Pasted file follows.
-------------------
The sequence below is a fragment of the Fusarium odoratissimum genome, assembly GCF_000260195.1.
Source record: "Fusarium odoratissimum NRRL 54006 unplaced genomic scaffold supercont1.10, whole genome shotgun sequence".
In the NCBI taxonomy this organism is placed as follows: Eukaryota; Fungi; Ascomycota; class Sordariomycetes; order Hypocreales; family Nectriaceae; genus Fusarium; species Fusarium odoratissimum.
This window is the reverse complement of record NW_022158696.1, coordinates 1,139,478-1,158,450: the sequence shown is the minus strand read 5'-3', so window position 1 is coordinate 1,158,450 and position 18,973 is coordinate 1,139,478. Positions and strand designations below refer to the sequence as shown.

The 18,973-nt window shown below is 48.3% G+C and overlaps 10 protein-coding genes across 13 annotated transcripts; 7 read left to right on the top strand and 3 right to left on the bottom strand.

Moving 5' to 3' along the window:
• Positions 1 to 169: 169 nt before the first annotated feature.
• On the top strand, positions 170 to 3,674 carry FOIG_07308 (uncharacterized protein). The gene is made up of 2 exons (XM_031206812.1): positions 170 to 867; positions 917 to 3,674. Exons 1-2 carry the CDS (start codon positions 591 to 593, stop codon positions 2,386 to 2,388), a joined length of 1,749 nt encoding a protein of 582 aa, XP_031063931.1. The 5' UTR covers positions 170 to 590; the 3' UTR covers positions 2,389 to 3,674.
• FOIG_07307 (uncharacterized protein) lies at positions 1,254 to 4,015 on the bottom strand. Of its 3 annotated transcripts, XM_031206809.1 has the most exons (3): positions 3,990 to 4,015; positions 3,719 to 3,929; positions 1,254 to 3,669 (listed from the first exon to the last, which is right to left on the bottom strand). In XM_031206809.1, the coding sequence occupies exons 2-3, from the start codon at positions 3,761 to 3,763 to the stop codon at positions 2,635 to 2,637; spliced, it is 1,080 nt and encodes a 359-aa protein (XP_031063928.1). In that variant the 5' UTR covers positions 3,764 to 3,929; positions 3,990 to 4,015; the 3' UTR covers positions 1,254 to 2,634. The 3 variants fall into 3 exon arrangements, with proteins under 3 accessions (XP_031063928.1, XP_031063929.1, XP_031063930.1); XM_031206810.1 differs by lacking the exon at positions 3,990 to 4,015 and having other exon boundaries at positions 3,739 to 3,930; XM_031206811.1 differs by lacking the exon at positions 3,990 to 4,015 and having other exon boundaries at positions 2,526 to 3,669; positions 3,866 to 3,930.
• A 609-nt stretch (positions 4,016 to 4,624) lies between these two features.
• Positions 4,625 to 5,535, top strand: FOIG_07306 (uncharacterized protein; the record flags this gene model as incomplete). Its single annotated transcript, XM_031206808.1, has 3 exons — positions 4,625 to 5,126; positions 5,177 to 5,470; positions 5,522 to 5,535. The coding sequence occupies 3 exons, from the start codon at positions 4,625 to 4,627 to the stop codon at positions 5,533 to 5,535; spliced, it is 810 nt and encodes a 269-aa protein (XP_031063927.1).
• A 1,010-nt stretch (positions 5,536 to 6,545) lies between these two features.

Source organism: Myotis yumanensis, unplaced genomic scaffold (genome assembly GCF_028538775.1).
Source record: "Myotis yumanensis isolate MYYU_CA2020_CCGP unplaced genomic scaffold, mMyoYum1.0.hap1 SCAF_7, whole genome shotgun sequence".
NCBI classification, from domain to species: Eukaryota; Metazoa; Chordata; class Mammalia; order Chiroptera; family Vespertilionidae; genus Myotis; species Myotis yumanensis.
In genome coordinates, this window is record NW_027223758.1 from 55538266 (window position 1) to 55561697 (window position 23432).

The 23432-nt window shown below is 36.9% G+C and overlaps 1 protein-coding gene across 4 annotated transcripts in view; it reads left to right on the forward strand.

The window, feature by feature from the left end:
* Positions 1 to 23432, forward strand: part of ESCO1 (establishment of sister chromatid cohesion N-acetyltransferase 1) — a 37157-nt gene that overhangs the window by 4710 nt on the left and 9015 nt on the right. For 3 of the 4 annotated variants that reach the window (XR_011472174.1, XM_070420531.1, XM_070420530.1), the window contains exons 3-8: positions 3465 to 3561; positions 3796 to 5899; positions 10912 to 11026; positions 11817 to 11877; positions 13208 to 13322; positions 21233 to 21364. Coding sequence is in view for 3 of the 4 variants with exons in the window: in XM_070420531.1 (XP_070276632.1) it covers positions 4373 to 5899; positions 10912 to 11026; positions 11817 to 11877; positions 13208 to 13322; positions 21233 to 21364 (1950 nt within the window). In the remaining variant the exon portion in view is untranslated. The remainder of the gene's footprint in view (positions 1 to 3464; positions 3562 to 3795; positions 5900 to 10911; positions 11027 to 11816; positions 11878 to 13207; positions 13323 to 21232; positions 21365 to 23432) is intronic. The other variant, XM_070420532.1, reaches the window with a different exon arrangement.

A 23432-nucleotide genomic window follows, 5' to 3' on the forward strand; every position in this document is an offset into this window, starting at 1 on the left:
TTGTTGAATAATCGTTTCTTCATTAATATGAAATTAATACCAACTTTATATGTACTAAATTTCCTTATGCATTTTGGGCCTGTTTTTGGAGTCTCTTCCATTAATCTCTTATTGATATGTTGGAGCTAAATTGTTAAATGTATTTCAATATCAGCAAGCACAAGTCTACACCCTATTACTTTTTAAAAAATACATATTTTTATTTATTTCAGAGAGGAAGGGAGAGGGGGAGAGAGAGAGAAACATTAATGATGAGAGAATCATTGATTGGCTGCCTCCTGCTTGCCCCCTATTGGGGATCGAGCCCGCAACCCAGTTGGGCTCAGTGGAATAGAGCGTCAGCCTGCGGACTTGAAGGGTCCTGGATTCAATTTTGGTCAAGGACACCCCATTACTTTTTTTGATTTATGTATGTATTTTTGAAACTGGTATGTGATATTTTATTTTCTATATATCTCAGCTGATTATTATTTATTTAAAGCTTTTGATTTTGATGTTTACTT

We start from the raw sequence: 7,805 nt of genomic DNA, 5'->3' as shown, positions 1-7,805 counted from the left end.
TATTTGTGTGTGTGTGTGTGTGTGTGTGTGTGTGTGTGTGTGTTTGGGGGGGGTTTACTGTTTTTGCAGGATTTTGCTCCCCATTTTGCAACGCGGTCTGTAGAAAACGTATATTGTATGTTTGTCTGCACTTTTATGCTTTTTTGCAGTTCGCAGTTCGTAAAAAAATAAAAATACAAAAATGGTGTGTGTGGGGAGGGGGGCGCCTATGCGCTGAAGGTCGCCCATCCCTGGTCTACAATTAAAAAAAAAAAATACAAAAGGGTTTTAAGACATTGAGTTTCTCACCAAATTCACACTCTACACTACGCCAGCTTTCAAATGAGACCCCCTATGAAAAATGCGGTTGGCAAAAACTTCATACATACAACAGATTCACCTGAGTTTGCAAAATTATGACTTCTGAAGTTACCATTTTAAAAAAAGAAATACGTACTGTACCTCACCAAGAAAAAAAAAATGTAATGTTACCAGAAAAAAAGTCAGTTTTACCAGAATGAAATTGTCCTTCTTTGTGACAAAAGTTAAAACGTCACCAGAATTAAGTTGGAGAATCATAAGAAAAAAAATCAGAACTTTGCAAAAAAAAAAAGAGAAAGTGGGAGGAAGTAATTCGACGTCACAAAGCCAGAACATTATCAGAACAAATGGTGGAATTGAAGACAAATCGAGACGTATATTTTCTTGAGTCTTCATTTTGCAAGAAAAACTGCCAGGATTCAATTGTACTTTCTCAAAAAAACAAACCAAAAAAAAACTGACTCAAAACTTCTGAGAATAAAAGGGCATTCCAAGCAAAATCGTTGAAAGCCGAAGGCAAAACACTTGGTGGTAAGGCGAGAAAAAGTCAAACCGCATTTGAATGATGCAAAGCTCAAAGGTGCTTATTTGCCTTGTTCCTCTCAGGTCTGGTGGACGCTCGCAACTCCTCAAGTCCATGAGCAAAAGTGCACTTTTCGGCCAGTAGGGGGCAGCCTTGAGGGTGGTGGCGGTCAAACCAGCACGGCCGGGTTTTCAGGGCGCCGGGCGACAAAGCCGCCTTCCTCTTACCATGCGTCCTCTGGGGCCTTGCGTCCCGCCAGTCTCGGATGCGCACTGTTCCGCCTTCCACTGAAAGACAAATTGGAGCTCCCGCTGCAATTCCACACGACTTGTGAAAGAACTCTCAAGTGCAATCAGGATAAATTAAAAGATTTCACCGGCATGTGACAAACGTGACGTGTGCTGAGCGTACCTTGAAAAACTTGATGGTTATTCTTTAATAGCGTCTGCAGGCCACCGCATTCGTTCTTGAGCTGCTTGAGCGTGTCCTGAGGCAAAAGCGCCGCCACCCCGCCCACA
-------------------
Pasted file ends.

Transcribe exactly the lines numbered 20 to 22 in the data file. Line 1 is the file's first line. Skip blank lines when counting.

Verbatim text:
A 23432-nucleotide genomic window follows, 5' to 3' on the forward strand; every position in this document is an offset into this window, starting at 1 on the left:
TTGTTGAATAATCGTTTCTTCATTAATATGAAATTAATACCAACTTTATATGTACTAAATTTCCTTATGCATTTTGGGCCTGTTTTTGGAGTCTCTTCCATTAATCTCTTATTGATATGTTGGAGCTAAATTGTTAAATGTATTTCAATATCAGCAAGCACAAGTCTACACCCTATTACTTTTTAAAAAATACATATTTTTATTTATTTCAGAGAGGAAGGGAGAGGGGGAGAGAGAGAGAAACATTAATGATGAGAGAATCATTGATTGGCTGCCTCCTGCTTGCCCCCTATTGGGGATCGAGCCCGCAACCCAGTTGGGCTCAGTGGAATAGAGCGTCAGCCTGCGGACTTGAAGGGTCCTGGATTCAATTTTGGTCAAGGACACCCCATTACTTTTTTTGATTTATGTATGTATTTTTGAAACTGGTATGTGATATTTTATTTTCTATATATCTCAGCTGATTATTATTTATTTAAAGCTTTTGATTTTGATGTTTACTT

We start from the raw sequence: 7,805 nt of genomic DNA, 5'->3' as shown, positions 1-7,805 counted from the left end.